Crowds of people lined up to stock up on water, abandoned swimming pools and dried-up dams. In spring 2018, such images from Cape Town, South Africa, splashed across the world media as the city was experiencing the worst water crisis in its modern history.
Fortunately, the city managed to avert Day Zero–the day the taps were predicted to run dry. However, even though times when 90-second showers were possible have passed, there is no guarantee that Day Zero will not happen again.
Cape Town is not alone. In recent years, cities around the globe from Melbourne, Australia, to Sao Paulo, Brazil, found themselves on the brink of their own Day Zero. Overall, almost 25% of the world’s population today live in countries with high water stress. Most of these countries are in the Middle East and North Africa, yet many other nations in Asia and South America, as well as small island developing states, are at risk of running out of freshwater.
As the world’s population grows and demands more food while climate change causes longer and more severe droughts, the problem of water shortages will become even more acute. Such water crises lead to grave consequences, including hunger, rising poverty, worsening sanitation, the spread of water-borne diseases, infrastructure damage, loss of biodiversity and even political instability.
One may ask how is water shortage even possible given that 70% of the Earth’s surface is water-covered? Well, out of all this abundance only 0.7% is drinkable and accessible, while the vast majority is either saline water in the oceans or freshwater locked away in glaciers and the polar ice caps. Thus, turning seawater into freshwater seems to be an obvious solution. Indeed, desalination technologies are already commonly used in the world, with the Middle East being a leader so far. For example, Israel produces 55% of its drinking water from seawater.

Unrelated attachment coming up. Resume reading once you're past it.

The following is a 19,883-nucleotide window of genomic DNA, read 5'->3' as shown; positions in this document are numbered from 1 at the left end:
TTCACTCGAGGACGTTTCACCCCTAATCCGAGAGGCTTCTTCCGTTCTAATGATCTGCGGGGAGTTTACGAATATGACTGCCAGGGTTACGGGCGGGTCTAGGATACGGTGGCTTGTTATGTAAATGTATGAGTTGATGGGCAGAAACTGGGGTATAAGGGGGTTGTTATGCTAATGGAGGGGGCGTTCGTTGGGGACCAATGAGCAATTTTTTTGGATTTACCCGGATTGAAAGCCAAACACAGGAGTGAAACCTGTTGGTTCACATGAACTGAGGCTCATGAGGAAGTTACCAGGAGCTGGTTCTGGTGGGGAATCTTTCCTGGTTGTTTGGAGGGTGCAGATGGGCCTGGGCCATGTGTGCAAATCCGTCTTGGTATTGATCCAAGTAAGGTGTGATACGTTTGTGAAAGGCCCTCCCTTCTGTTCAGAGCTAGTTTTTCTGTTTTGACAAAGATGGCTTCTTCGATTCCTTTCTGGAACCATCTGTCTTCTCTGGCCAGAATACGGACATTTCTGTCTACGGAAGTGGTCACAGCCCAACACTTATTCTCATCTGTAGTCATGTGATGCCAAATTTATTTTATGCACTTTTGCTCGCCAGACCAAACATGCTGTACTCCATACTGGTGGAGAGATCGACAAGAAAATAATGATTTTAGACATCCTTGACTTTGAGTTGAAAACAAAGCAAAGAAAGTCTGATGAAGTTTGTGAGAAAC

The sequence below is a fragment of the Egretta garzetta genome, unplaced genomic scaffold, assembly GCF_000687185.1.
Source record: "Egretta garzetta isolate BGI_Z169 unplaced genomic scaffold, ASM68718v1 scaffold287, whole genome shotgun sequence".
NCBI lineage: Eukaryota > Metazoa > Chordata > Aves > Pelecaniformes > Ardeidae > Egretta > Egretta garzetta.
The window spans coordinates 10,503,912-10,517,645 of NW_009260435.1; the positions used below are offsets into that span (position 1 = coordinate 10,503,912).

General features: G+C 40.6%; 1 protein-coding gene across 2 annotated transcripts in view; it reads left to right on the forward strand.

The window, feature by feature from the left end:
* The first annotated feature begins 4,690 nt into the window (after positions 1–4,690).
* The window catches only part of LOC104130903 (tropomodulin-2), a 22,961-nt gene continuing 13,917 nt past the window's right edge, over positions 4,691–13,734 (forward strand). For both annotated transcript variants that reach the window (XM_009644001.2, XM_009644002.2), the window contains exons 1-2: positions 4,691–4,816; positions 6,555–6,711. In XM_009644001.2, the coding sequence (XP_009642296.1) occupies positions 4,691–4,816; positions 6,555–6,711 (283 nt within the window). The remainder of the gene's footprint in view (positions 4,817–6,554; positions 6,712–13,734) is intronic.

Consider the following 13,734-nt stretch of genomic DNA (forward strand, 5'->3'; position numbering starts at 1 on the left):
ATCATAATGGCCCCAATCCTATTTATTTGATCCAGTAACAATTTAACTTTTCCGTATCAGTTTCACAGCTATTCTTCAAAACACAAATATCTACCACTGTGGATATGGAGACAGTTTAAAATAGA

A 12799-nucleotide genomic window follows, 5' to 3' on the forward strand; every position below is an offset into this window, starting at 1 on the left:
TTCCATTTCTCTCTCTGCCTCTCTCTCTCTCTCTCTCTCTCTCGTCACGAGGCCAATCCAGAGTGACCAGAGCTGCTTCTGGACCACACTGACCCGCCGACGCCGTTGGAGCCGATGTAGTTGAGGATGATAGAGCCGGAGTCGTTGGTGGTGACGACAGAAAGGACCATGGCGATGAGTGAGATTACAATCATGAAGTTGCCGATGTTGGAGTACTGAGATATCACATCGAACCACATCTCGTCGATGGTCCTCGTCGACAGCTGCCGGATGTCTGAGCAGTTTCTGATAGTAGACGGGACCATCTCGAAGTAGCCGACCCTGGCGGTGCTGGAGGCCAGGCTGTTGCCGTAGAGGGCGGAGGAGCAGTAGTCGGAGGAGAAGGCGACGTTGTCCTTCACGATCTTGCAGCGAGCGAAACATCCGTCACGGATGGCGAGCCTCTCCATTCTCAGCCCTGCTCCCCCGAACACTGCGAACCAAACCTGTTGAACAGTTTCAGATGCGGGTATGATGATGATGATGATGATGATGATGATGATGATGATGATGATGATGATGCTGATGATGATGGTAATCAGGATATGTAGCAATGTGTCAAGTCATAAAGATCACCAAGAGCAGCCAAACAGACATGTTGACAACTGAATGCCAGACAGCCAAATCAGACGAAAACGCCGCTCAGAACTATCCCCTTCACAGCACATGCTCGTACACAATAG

By trying to resolve one development problem in such a manner, we risk aggravating others. Conventional desalination technologies require a tremendous amount of energy, which today is for the most part generated from fossil fuels. In practice, this means that many communities simply cannot afford such an energy-intensive method. Let alone the fact that we now need to start cutting down our carbon emissions to avoid the worst climate change impacts and to not produce even more trying to convert salt water into drinkable water.
Making Water Safe & Affordable
A small community in the town of San Juan, which is in La Union province in the Philippines, can teach us how to desalt seawater with zero harm to the environment. In the past, the community lacked any source of freshwater and relied on trucked-in water that was of questionable quality upon delivery. Moreover, it was expensive for the community members with a tariff of $6 per cubic meter. With no alternatives available, members of the community had to spend a major portion of their income on water and remained dependent on its external supply.
To improve the quality of potable water and become self-reliant in its supply, the community, with the support of a Dutch clean technology company Elemantal Water Makers, built a solar-powered seawater reverse osmosis (RO) plant. It took only two weeks to build the station. It now provides the community with 5,000 liters of freshwater a day with zero carbon emissions.
Apart from making the water supply local and reliable, the solution is also economical. Through using resources that are in abundance there, including ocean water and sunlight, the cost of water was reduced to $2 per cubic meter as opposed to $6 when water was trucked in.
“There are four major issues in the provision of potable drinking water in Southeast Asia: water cost, quality, access and environmental impact,” said John Jadczak, managing partner of NXTLVL Water, a Philippines water purification company. “And solutions like the one used in San Juan enables [communities] to invest locally into decentralized water production and helps to overcome each of these challenges.”